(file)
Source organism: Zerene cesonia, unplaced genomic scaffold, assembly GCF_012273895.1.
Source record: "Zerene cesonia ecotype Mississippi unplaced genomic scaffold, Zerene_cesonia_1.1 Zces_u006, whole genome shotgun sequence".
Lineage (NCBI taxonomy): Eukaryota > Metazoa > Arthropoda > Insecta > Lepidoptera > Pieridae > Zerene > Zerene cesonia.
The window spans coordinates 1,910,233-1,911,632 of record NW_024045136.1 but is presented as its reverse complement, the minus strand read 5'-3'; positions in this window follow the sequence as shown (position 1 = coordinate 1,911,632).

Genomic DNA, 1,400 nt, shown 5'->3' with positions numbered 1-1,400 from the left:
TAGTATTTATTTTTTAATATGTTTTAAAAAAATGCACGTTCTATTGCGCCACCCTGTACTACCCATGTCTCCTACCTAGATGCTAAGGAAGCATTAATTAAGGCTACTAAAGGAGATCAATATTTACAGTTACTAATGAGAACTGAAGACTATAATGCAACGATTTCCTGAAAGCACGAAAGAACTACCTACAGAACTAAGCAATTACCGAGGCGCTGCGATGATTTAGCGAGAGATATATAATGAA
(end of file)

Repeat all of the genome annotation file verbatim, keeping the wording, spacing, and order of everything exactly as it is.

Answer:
Source organism: Zerene cesonia, unplaced genomic scaffold, assembly GCF_012273895.1.
Source record: "Zerene cesonia ecotype Mississippi unplaced genomic scaffold, Zerene_cesonia_1.1 Zces_u006, whole genome shotgun sequence".
Lineage (NCBI taxonomy): Eukaryota > Metazoa > Arthropoda > Insecta > Lepidoptera > Pieridae > Zerene > Zerene cesonia.
The window spans coordinates 1,910,233-1,911,632 of record NW_024045136.1 but is presented as its reverse complement, the minus strand read 5'-3'; positions in this window follow the sequence as shown (position 1 = coordinate 1,911,632).

Genomic DNA, 1,400 nt, shown 5'->3' with positions numbered 1-1,400 from the left:
TAGTATTTATTTTTTAATATGTTTTAAAAAAATGCACGTTCTATTGCGCCACCCTGTACTACCCATGTCTCCTACCTAGATGCTAAGGAAGCATTAATTAAGGCTACTAAAGGAGATCAATATTTACAGTTACTAATGAGAACTGAAGACTATAATGCAACGATTTCCTGAAAGCACGAAAGAACTACCTACAGAACTAAGCAATTACCGAGGCGCTGCGATGATTTAGCGAGAGATATATAATGAA